|M.Sc Student||Ben David Roey|
|Subject||Kinetic Study of Isothermal and Non-Isothermal|
Dehydrogenation Process of Titanium Hydride
|Department||Department of Materials Science and Engineering||Supervisors||Professor Eugen Rabkin|
|Dr. Dror Cohen|
The kinetics of hydrogen desorption (dehydrogenation) from TiH2 powders plays an important role in various applications such as hydrogen storage, synthesis of aluminum metallic foams with the aid of TiH2 as a blowing agent, and production of titanium powders. Better understanding of the kinetics of hydrogen desorption from TiH2 powders and the factors influencing the dehydrogenation may help to optimize the above mentioned technological processes.
TiH2 exhibits a relatively complex dehydrogenation kinetics due to the occurrence of several intermediate hydride phase transformations during hydrogen desorption process. Moreover, hydrogen desorption may also be affected by such powder parameters as particle size, surface oxidation and initial hydrogen content. It was shown recently that some degree of particles sintering occurs during hydrogen desorption process, which proceeds up to relatively high temperatures, exceeding in some cases 0.5 Tm (Tm being the melting temperature of Ti). Nevertheless, the evolution of TiH2 powder morphology as a result of sintering and coarsening processes during dehydrogenation and its effect on hydrogen desorption were not explicitly studied.
In the present work, the effect of sintering/coarsening induced powder morphology evolution on hydrogen desorption was investigated by a comparative study of hydrogen desorption from as-received and pre-oxidized TiH2 powders. In addition, the kinetics of hydrogen desorption from as-received TiH2 was studied by non-isothermal and isothermal temperature programmed desorption - mass spectrometry (TPD-MS) analysis, and the kinetic parameters were evaluated.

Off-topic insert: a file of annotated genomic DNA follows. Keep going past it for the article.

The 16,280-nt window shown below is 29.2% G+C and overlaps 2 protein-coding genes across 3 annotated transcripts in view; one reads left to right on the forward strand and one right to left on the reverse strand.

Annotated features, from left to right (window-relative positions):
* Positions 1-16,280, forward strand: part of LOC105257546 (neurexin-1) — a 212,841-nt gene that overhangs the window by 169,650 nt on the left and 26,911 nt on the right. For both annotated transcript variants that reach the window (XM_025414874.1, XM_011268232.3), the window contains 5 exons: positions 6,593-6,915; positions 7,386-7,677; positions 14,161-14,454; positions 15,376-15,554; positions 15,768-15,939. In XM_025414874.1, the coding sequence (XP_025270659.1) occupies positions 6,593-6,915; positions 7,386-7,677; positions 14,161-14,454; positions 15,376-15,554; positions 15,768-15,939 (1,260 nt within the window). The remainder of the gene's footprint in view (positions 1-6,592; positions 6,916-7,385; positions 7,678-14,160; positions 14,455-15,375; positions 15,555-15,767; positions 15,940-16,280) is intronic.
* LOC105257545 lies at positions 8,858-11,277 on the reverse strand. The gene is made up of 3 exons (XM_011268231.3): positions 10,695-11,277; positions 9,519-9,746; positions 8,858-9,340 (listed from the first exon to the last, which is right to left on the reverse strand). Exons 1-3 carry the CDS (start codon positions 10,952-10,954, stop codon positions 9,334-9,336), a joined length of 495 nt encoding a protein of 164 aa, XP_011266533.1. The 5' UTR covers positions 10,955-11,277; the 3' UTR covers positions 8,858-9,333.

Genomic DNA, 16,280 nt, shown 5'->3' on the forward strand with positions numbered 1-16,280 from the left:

The pre-oxidized TiH2 samples were prepared by thermal oxidation of the as-received powder at 400 ˚C for 2-6 h in air, and characterized in terms of hydride phase (XRD) and oxygen content. Hydrogen desorption kinetics was studied by means of TPD-MS under He flow conditions, and powder morphologies at different dehydrogenation stages were examined in SEM.
The thermal analysis results show that above 750 ˚C, hydrogen desorption from the thermally decomposed as-received powder is kinetically delayed compared to that from the pre-oxidized samples, and is accomplished at higher temperature. The scanning electron microscopy observations suggest that the delay stems from simultaneous surface coarsening and particles sintering that occur predominantly in the as-received powder at lower temperatures. It is also suggested that the difference in morphology evolution of the as-received and pre-oxidized powders originates from the dependence of Ti self-diffusion on the concentration of oxygen dissolved in Ti, since the oxide layer itself was found to dissociate at lower temperatures (~500 ˚C). The mechanisms of oxide layer decomposition during TiH2 dehydrogenation were tested with the aid of quantitative analysis of H2O evolution during dehydrogenation. It was found that the process of oxide layer reduction by hydrogen atoms is insignificant compared to oxide layer dissolution.
Besides the thermal analysis and microscopic results, the phase analysis of the as-received and the pre-oxidized TiH2 powders indicates the occurrence of phase transformation of the hydride phase followed by oxidation treatment at 400 ˚C. It was found that the initial δ phase (cubic) of the as-received powder was transformed to ε phase (tetragonal) after oxidation treatment. The possible mechanisms for the observed oxidation treatment induced phase transformation were discussed.